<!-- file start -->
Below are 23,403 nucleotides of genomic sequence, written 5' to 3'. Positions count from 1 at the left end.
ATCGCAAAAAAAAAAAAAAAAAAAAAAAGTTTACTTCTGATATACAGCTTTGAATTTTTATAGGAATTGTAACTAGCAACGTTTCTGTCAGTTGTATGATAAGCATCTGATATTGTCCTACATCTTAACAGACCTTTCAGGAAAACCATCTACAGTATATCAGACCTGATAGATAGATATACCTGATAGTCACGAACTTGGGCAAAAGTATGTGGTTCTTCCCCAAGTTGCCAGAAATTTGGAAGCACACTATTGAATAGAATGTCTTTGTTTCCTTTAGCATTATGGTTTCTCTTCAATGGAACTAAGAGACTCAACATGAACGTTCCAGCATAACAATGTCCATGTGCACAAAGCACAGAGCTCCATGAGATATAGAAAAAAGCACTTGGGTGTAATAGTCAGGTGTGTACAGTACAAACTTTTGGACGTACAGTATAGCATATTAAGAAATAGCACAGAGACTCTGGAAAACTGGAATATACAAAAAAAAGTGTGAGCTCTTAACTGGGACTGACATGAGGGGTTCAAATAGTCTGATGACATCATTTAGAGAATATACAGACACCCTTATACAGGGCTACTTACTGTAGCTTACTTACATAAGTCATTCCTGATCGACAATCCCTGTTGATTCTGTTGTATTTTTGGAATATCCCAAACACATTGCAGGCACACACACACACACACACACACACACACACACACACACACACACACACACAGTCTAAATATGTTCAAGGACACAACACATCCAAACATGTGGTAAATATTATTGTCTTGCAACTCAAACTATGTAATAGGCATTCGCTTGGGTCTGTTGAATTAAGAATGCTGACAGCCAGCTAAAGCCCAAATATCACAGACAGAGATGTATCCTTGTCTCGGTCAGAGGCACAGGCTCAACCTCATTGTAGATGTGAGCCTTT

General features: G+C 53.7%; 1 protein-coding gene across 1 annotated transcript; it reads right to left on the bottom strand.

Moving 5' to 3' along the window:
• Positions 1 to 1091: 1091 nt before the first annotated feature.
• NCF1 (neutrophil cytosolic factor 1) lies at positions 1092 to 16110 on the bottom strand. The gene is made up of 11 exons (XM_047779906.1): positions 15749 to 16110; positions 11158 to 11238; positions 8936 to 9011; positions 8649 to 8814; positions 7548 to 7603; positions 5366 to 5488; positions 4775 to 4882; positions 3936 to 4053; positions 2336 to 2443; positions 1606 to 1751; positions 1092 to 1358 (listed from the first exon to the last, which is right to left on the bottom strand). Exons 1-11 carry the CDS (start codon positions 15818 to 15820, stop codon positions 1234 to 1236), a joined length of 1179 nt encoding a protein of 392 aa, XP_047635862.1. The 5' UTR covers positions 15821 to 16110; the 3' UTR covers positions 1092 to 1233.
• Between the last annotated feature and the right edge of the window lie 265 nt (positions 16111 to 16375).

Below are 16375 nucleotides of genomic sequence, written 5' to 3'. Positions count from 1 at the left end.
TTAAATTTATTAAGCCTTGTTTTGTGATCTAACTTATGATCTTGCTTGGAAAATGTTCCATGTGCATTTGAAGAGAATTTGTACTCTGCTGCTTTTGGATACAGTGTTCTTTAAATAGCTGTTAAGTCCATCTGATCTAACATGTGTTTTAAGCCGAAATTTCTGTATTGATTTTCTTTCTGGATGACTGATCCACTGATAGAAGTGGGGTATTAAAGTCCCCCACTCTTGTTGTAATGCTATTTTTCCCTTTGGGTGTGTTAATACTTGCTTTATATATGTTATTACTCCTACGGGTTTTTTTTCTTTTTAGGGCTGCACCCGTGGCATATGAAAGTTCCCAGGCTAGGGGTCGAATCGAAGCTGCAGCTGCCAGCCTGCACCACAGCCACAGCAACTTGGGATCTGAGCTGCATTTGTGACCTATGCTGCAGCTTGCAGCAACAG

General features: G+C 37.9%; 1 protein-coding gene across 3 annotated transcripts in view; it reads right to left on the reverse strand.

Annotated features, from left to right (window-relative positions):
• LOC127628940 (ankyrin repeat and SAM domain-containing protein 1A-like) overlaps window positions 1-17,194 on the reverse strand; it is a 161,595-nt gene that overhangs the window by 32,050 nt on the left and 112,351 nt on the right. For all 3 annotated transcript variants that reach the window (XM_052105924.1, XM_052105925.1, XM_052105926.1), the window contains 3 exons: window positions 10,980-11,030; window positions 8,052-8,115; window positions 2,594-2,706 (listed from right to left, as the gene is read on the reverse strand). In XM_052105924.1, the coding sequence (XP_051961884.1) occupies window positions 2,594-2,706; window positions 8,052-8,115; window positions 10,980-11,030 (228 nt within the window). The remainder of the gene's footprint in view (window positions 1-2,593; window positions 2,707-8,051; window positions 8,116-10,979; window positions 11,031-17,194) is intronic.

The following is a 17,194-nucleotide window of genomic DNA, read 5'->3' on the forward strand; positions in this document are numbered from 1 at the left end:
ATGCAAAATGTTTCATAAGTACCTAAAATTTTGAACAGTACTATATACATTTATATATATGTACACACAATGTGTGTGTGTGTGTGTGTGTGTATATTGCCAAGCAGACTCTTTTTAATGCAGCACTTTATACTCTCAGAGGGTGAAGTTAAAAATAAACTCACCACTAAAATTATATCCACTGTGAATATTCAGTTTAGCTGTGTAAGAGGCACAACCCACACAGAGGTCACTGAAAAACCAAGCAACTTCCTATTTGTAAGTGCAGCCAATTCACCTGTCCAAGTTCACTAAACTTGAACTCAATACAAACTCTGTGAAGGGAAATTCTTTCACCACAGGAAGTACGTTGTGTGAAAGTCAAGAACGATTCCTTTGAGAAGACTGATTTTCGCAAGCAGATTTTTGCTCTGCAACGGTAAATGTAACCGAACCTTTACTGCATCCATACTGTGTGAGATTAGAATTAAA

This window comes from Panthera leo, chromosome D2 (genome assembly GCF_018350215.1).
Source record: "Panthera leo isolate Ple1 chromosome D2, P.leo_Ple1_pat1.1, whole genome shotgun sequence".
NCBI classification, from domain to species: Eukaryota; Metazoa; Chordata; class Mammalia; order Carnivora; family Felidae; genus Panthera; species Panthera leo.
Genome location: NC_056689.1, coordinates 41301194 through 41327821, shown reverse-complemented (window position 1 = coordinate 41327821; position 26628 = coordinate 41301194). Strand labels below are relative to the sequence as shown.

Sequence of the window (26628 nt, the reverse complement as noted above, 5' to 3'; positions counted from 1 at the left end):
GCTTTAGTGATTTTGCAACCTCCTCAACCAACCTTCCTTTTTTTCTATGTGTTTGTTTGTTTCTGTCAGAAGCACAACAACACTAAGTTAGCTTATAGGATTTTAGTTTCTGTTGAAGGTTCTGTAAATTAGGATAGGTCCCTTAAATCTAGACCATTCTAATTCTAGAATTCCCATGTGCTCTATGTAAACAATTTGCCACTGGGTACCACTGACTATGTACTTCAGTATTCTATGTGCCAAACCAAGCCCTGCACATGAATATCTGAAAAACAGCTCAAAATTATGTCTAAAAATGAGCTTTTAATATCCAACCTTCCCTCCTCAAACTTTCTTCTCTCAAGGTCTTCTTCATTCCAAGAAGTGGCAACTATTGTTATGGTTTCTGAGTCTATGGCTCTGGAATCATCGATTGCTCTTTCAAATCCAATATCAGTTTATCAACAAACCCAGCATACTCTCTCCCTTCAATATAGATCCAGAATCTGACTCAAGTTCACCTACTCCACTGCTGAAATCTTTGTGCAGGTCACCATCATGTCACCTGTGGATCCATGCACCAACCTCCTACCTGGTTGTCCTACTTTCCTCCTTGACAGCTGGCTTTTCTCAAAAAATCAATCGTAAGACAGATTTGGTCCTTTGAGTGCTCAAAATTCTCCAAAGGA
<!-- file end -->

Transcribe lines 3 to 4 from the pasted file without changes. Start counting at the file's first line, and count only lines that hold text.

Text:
General features: G+C 53.7%; 1 protein-coding gene across 1 annotated transcript; it reads right to left on the bottom strand.

Moving 5' to 3' along the window: